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Anoscopy

Anal fissures - anoscopy; Anal polyps - anoscopy; Foreign object in the anus - anoscopy; Hemorrhoids - anoscopy; Anal warts - anoscopy

 

Anoscopy is a method to look at the:

  • Anus
  • Anal canal
  • Lower rectum

How the Test is Performed

 

The procedure is usually done in a doctor's office.

A digital rectal exam is done first. Then, a lubricated instrument called an anoscope is placed a few inches or centimeters into the rectum. You will feel some discomfort when this is done.

The anoscope has a light on the end, so your health care provider can see the entire area. A sample for biopsy can be taken, if needed.

 

How to Prepare for the Test

 

Often, there is no preparation needed. Or, you may receive a laxative, enema, or other preparation to empty your bowel. You should empty your bladder before the procedure.

 

How the Test will Feel

 

There will be some discomfort during the procedure. You may feel the need to have a bowel movement. You may feel a pinch when a biopsy is taken.

You can usually return to normal activities after the procedure.

 

Why the Test is Performed

 

This test may be used to determine whether you have:

  • Anal fissures
  • Anal polyps
  • Foreign object in the anus
  • Hemorrhoids
  • Infection
  • Inflammation
  • Tumors

 

Normal Results

 

The anal canal appears normal in size, color, and tone. There is no sign of:

  • Bleeding
  • Polyps
  • Hemorrhoids
  • Other abnormal tissue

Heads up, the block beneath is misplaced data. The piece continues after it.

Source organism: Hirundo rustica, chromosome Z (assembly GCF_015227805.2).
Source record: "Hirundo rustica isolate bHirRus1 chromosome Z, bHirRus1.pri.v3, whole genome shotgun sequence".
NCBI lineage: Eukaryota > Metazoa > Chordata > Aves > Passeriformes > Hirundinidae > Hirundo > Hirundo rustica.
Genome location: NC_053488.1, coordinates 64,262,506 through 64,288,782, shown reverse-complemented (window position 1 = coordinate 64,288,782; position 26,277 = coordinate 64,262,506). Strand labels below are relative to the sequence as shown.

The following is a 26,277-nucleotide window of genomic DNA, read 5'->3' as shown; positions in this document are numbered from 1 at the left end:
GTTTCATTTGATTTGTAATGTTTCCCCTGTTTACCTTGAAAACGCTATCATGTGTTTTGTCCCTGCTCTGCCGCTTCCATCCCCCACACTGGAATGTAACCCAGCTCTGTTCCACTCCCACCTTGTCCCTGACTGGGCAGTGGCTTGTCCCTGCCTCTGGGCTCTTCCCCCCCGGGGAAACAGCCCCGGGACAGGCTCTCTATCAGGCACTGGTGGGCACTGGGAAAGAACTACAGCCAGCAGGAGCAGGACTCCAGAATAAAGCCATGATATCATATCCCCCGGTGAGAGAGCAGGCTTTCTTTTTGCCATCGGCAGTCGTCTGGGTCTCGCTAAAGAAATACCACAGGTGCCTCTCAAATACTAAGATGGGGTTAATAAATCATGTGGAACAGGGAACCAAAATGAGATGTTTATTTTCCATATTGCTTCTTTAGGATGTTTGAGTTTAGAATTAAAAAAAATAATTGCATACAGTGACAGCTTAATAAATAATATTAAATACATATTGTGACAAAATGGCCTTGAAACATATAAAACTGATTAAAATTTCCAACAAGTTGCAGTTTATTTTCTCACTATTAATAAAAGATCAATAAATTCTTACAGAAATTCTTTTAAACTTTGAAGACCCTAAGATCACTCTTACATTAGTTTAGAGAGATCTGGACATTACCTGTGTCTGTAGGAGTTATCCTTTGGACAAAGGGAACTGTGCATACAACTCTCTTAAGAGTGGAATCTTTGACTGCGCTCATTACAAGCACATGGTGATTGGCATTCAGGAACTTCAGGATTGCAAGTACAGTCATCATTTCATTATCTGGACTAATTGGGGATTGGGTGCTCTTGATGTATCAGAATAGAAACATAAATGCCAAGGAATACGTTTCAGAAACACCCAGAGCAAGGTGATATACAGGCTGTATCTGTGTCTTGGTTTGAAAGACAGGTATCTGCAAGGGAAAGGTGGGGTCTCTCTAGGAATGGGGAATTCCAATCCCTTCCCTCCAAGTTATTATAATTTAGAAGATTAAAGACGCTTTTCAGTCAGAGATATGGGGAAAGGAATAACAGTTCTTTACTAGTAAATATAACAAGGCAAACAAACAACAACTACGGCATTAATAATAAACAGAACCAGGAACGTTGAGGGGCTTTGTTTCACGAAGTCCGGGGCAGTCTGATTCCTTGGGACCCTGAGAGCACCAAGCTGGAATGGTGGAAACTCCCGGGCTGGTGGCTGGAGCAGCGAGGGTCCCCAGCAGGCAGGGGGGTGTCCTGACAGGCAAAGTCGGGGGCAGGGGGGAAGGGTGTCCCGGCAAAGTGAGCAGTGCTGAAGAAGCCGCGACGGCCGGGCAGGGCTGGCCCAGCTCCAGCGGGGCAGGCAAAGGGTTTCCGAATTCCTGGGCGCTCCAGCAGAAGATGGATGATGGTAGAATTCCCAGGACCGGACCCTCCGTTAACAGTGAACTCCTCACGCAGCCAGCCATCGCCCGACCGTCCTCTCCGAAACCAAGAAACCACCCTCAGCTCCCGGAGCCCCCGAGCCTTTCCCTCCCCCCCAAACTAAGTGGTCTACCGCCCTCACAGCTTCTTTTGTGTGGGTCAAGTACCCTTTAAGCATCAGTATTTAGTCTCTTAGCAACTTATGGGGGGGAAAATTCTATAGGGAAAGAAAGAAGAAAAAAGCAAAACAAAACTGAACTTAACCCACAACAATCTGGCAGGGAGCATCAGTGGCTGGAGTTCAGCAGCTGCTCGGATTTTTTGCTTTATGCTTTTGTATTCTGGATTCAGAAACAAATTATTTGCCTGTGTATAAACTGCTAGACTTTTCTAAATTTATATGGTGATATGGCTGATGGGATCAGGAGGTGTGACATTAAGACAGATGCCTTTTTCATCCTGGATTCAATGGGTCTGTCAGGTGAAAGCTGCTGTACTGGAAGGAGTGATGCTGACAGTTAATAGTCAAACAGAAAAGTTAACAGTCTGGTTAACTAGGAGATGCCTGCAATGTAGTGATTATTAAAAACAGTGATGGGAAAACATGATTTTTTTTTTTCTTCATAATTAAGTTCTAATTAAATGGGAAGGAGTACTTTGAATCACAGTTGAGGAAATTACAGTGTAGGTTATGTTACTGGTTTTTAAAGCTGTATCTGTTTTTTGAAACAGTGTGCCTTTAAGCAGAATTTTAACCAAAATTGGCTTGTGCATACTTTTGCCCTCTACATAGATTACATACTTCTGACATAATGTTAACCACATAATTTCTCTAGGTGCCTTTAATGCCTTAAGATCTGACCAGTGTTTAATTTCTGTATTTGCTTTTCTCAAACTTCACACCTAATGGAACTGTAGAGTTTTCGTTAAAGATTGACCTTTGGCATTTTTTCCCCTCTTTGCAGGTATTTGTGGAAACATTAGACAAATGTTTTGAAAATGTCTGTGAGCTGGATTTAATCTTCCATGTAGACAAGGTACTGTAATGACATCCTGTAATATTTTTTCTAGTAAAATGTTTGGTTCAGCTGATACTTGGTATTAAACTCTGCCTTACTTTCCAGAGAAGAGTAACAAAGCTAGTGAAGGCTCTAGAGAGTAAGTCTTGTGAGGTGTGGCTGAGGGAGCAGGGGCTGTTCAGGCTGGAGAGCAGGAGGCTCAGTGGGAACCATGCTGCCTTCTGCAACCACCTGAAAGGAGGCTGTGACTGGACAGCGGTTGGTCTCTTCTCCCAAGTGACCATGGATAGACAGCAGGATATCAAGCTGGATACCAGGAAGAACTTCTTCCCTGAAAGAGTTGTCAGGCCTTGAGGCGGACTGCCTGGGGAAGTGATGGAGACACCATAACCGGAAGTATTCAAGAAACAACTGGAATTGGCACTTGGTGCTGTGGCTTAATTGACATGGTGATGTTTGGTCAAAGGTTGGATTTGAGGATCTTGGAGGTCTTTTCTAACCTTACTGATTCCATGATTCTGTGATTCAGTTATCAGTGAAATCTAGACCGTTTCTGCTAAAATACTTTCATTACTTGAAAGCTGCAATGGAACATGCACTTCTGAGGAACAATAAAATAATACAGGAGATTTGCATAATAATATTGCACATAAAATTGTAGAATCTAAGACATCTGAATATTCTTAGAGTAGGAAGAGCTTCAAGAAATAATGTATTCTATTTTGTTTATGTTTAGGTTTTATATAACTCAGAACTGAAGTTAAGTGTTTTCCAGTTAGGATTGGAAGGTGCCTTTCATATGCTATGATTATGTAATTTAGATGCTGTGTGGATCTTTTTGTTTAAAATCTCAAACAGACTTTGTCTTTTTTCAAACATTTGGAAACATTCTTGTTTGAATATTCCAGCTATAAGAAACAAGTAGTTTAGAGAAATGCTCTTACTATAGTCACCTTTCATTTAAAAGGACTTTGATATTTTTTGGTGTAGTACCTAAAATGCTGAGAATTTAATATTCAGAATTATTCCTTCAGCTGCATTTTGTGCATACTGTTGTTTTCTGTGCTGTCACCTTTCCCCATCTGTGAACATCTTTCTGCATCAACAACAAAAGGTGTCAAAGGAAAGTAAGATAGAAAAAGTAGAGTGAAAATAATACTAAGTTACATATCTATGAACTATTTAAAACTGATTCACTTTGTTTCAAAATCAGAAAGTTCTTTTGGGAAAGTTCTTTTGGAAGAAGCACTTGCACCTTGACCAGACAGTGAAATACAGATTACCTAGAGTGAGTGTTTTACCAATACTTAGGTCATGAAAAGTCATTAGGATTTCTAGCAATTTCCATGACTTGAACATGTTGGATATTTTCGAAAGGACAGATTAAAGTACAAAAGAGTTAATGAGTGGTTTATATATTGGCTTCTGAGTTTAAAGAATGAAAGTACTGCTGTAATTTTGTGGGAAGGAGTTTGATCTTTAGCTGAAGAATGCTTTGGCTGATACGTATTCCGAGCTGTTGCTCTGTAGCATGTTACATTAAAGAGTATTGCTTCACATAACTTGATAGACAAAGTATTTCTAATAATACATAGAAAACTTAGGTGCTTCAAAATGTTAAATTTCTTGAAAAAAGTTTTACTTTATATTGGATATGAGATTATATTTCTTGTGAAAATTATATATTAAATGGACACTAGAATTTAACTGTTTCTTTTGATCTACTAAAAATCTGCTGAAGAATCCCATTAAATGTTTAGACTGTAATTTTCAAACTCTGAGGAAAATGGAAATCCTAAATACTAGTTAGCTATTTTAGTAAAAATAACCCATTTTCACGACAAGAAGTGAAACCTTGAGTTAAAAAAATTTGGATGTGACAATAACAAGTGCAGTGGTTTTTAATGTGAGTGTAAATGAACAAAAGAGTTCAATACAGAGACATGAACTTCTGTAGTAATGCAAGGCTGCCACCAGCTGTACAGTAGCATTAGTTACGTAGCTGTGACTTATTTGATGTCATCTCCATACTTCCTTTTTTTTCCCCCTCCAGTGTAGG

What Abnormal Results Mean

 

Abnormal results may include:

  • Abscess
  • Fissures
  • Foreign object in the anus
  • Hemorrhoids
  • Infection
  • Inflammation
  • Polyps (non-cancerous or cancerous)
  • Tumors

 

Risks

 

There are few risks. If a biopsy is needed, there is a slight risk of bleeding and mild pain.

 

 

References

Nyberg SM. Anoscopy. In: Dehn RW, Asprey DP, eds. Essential Clinical Procedures. 3rd ed. Philadelphia, PA: Elsevier Saunders; 2013:chap 30.

 
  • Anal biopsy

    Anal biopsy - illustration

    Rectal biopsy can be used to determine the cause of blood, mucus, or pus in the stool. Rectal biopsy can also confirm findings of another test or x-rays, or take a biopsy of a growth found in the colon.

    Anal biopsy

    illustration

    • Anal biopsy

      Anal biopsy - illustration

      Rectal biopsy can be used to determine the cause of blood, mucus, or pus in the stool. Rectal biopsy can also confirm findings of another test or x-rays, or take a biopsy of a growth found in the colon.

      Anal biopsy

      illustration

    Tests for Anoscopy

     

     

    Review Date: 9/17/2016

    Reviewed By: Debra G. Wechter, MD, FACS, general surgery practice specializing in breast cancer, Virginia Mason Medical Center, Seattle, WA. Also reviewed by David Zieve, MD, MHA, Isla Ogilvie, PhD, and the A.D.A.M. Editorial team.

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